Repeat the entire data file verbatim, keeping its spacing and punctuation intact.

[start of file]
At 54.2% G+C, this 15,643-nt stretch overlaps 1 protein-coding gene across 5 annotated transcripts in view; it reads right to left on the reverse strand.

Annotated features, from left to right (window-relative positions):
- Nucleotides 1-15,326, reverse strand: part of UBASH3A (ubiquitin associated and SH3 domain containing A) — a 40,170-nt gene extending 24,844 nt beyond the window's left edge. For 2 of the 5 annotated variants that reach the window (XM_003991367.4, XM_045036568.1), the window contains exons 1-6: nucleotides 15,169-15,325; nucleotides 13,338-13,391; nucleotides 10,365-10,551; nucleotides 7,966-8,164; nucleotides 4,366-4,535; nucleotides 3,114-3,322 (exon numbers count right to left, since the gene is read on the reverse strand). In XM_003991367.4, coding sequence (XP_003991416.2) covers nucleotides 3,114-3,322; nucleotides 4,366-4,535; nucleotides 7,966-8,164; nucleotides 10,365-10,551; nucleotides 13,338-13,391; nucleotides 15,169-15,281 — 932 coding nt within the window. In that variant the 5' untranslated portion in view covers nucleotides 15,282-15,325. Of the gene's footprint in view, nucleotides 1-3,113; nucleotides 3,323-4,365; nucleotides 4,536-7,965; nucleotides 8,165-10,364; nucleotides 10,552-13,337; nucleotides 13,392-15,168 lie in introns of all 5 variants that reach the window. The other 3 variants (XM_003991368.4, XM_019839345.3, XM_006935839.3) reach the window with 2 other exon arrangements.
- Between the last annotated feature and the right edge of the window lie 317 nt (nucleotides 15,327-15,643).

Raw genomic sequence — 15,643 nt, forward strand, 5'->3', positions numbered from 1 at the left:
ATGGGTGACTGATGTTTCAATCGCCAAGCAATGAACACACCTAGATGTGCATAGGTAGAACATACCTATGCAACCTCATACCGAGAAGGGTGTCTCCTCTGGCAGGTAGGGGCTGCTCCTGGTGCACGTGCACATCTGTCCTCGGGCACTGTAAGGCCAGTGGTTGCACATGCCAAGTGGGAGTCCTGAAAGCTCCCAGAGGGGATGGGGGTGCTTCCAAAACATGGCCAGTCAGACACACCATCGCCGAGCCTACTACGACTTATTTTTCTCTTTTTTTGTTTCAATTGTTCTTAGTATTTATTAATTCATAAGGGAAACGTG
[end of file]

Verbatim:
At 54.2% G+C, this 15,643-nt stretch overlaps 1 protein-coding gene across 5 annotated transcripts in view; it reads right to left on the reverse strand.

Annotated features, from left to right (window-relative positions):
- Nucleotides 1-15,326, reverse strand: part of UBASH3A (ubiquitin associated and SH3 domain containing A) — a 40,170-nt gene extending 24,844 nt beyond the window's left edge. For 2 of the 5 annotated variants that reach the window (XM_003991367.4, XM_045036568.1), the window contains exons 1-6: nucleotides 15,169-15,325; nucleotides 13,338-13,391; nucleotides 10,365-10,551; nucleotides 7,966-8,164; nucleotides 4,366-4,535; nucleotides 3,114-3,322 (exon numbers count right to left, since the gene is read on the reverse strand). In XM_003991367.4, coding sequence (XP_003991416.2) covers nucleotides 3,114-3,322; nucleotides 4,366-4,535; nucleotides 7,966-8,164; nucleotides 10,365-10,551; nucleotides 13,338-13,391; nucleotides 15,169-15,281 — 932 coding nt within the window. In that variant the 5' untranslated portion in view covers nucleotides 15,282-15,325. Of the gene's footprint in view, nucleotides 1-3,113; nucleotides 3,323-4,365; nucleotides 4,536-7,965; nucleotides 8,165-10,364; nucleotides 10,552-13,337; nucleotides 13,392-15,168 lie in introns of all 5 variants that reach the window. The other 3 variants (XM_003991368.4, XM_019839345.3, XM_006935839.3) reach the window with 2 other exon arrangements.
- Between the last annotated feature and the right edge of the window lie 317 nt (nucleotides 15,327-15,643).

Raw genomic sequence — 15,643 nt, forward strand, 5'->3', positions numbered from 1 at the left:
ATGGGTGACTGATGTTTCAATCGCCAAGCAATGAACACACCTAGATGTGCATAGGTAGAACATACCTATGCAACCTCATACCGAGAAGGGTGTCTCCTCTGGCAGGTAGGGGCTGCTCCTGGTGCACGTGCACATCTGTCCTCGGGCACTGTAAGGCCAGTGGTTGCACATGCCAAGTGGGAGTCCTGAAAGCTCCCAGAGGGGATGGGGGTGCTTCCAAAACATGGCCAGTCAGACACACCATCGCCGAGCCTACTACGACTTATTTTTCTCTTTTTTTGTTTCAATTGTTCTTAGTATTTATTAATTCATAAGGGAAACGTG